Guyana is historically a poor country. Although it has improved substantially over the past two decades, the poverty rate hovered at nearly 50% by 2019, according to the World Bank. Exxon Mobil first discovered oil in Guyana in 2015, and many more fields were found soon after. It has invested billions of dollars in drilling infrastructure alongside Hess and CNOOC, and Guyana has opened bidding for interested companies to develop more oil and gas blocks.

Some have criticized the Exxon-led consortium’s agreement with the Guyanese government for being substantially in the consortium’s favor. The deal allows the consortium to keep 75% of oil sales as production expenses, 12.5% as profit, and the remaining 12.5% for the government. The consortium will also pay 2% of gross sales as royalties out of its share of profits, leaving it with 10.5% and the Guyanese government with 14.5%.

The Guyanese government earned $1.3bn in oil revenues in 2022 and is projected to earn $1.6bn this year. Revenues are projected to top $7.5bn by 2040. If managed well, Guyana could use its oil fortunes to pull its population out of poverty. Some say it could become the richest nation per capita because of its oil wealth.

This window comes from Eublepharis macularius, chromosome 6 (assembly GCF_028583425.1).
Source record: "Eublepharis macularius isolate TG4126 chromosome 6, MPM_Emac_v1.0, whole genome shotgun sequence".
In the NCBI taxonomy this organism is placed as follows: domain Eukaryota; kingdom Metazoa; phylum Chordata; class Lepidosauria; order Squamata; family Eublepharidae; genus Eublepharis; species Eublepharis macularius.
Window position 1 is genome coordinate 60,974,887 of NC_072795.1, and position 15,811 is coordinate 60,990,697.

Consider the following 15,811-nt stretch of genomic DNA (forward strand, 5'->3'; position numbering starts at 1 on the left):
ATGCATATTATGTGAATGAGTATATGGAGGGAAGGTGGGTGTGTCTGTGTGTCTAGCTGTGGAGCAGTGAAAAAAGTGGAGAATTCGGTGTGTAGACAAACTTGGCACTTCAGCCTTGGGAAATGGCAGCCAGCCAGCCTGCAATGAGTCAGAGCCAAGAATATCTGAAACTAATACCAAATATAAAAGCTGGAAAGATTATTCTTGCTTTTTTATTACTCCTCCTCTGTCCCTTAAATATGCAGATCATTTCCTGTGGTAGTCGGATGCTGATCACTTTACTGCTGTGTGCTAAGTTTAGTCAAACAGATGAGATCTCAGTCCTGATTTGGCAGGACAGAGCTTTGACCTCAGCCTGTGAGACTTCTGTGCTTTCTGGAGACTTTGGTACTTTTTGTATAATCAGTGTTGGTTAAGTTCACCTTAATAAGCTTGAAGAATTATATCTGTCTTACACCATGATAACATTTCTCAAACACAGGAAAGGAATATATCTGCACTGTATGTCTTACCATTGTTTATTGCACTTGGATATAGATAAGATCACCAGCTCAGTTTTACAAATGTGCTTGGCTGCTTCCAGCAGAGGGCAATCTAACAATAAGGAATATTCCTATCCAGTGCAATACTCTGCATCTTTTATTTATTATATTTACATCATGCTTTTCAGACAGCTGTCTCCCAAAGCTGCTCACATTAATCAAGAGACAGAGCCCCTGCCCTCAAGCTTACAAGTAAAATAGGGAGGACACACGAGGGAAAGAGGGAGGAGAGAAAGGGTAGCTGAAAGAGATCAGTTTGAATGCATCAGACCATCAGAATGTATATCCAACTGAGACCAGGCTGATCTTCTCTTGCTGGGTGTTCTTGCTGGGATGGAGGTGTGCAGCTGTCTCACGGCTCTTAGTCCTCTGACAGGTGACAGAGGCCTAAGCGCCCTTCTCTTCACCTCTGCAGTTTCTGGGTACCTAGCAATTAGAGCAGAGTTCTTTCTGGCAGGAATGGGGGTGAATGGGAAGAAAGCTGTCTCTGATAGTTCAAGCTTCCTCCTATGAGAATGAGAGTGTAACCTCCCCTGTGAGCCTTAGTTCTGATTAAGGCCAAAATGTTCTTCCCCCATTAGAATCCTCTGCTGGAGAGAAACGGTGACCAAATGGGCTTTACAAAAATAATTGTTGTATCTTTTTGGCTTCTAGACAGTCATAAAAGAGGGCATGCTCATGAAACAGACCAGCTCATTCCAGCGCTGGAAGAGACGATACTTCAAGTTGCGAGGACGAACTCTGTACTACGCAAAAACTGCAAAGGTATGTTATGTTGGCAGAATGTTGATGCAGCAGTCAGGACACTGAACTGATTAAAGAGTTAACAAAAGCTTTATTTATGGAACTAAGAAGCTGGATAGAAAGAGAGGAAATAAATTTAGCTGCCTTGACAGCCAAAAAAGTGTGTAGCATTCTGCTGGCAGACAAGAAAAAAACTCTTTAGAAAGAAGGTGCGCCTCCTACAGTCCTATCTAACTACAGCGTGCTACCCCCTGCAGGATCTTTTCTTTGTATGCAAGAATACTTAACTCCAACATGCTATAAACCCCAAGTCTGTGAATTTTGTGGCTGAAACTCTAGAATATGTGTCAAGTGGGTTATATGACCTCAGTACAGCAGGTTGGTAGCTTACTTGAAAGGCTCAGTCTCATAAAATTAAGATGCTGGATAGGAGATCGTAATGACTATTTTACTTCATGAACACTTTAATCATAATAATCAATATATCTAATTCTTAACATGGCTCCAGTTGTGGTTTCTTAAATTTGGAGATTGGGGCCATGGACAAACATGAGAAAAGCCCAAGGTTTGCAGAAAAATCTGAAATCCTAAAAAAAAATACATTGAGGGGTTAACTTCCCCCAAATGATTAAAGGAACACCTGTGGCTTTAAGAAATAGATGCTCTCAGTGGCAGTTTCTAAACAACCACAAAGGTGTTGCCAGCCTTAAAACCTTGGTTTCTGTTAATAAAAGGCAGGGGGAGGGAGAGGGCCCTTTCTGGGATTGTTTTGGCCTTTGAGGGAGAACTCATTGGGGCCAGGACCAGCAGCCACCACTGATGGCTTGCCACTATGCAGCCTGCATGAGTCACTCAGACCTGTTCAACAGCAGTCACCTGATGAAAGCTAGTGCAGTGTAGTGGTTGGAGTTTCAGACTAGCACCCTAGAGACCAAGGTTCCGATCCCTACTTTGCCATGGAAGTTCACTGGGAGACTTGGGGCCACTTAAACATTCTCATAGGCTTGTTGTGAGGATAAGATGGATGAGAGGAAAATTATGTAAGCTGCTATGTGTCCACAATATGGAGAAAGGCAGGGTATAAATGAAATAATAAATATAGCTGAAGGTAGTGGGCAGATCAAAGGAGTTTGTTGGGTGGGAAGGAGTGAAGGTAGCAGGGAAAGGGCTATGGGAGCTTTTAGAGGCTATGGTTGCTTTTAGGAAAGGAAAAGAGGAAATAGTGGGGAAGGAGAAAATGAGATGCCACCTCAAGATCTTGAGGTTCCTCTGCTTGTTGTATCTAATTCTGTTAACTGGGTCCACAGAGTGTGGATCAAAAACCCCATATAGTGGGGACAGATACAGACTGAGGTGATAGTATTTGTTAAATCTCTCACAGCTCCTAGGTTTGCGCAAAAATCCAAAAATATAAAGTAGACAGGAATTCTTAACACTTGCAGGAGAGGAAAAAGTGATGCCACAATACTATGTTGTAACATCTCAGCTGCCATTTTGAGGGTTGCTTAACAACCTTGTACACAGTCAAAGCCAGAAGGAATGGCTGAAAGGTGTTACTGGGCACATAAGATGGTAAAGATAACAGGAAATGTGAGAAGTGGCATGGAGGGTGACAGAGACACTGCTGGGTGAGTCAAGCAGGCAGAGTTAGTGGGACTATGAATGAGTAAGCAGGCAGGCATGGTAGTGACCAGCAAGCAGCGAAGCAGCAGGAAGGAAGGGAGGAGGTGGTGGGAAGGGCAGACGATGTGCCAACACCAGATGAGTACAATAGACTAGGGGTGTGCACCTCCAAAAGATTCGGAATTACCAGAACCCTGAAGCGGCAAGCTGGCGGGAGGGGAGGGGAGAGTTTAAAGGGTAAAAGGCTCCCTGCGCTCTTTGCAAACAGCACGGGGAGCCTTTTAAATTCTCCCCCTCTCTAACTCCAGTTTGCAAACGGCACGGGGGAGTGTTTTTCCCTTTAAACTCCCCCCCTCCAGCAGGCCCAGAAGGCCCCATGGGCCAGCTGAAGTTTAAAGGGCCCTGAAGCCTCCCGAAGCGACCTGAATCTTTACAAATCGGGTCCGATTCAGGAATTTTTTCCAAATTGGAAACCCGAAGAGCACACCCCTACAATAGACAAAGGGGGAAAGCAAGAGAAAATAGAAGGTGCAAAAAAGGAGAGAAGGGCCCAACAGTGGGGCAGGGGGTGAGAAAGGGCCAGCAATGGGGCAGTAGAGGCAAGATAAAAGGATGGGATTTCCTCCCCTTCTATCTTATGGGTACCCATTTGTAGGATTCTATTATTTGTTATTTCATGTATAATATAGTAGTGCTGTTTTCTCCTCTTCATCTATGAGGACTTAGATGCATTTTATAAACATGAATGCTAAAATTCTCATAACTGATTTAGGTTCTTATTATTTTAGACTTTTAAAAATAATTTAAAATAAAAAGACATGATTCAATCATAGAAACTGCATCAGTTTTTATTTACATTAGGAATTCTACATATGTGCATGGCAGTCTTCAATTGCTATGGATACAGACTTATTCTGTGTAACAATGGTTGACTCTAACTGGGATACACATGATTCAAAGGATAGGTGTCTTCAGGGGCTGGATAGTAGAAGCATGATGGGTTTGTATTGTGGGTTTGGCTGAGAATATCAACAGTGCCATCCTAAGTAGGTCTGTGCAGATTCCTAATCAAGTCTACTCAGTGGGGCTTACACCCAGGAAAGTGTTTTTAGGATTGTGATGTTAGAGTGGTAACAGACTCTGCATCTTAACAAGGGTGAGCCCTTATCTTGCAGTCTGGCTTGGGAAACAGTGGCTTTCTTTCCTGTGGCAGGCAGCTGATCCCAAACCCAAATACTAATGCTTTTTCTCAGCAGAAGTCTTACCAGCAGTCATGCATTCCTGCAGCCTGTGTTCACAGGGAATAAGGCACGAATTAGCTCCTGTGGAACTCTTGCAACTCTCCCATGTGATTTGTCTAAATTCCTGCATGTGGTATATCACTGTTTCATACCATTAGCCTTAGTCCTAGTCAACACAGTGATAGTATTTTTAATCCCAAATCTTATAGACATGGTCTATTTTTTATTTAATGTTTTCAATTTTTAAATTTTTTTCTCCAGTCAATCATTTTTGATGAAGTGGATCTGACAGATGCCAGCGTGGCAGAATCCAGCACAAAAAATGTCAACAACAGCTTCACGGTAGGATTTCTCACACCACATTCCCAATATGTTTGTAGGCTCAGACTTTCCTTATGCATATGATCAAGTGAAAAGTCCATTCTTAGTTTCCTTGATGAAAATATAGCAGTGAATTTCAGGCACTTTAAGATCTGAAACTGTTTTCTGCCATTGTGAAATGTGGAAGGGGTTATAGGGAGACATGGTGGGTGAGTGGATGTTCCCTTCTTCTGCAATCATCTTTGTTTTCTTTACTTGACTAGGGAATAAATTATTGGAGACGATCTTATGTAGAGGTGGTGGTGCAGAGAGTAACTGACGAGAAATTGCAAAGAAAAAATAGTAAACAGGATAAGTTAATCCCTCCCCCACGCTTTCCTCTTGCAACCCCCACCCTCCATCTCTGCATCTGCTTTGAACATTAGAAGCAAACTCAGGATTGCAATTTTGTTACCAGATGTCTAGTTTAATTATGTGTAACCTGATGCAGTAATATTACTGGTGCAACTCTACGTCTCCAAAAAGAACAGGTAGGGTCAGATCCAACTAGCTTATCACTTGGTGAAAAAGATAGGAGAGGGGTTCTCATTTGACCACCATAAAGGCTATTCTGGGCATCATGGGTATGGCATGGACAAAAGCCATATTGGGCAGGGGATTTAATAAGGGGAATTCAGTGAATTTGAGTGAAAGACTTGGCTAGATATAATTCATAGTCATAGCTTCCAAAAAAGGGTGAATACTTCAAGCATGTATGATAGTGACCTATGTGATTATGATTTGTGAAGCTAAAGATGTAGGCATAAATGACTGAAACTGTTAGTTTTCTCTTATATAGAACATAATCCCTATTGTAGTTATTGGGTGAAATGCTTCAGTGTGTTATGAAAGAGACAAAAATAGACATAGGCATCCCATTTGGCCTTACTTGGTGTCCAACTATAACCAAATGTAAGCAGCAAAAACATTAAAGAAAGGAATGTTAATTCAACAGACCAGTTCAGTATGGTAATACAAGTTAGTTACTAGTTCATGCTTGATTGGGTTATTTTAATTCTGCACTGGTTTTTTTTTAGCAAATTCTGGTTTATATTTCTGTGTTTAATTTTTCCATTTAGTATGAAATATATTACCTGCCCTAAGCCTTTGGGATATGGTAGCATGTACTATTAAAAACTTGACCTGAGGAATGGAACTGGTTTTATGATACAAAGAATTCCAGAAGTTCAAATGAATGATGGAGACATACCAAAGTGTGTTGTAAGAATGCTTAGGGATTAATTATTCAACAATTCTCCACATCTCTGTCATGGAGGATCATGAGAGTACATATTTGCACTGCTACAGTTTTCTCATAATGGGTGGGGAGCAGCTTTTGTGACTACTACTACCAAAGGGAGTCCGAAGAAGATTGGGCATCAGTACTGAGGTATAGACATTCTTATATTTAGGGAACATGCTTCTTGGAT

However, there’s a big issue given that many countries fall victim to the “resource curse,” wherein too much of their capital and labor are concentrated in one sector, and the rest of the economy suffers, leading to worse development outcomes than countries with little to no natural resources. Corruption could also cause oil riches to be concentrated in the hands of a few instead of benefiting the masses.

Fortunately, the Guyanese government is taking steps to avoid falling into the curse. It set up a sovereign wealth fund in 2021 to hold its oil royalties, some of which go into the operating government budget. Oil royalties funded 30% of Guyana’s allocated $3.75bn budget for 2023.

Guyana construction
Guyana allocated $480mn to its Ministry of Public Infrastructure in 2022, compared to $170mn five years earlier.

However, Guyana ranks relatively high on the corruption perceptions index: 85 out of 180 countries in 2022. Corruption, both real and perceived, hinders a country’s progress. Guyana’s progress hinges on a competent and disciplined public sector to manage its newly-found oil riches. If managed well, the country could become one of the biggest success stories of the 21st Century.

In the meantime, Guyana is open to oil and gas production deals at more favorable terms than what it got from the Exxon-led consortium. Thanks to massive proven oil reserves, the government is now in a better position to request such terms.

Chevron will play a significant role in Guyana’s future prospects after acquiring Hess. The acquisition gives it ample room to expand after posting a record $35bn in profit on $236bn in sales in 2022. Hess posted a $2.1bn net profit on $11.6bn in revenue in the same year.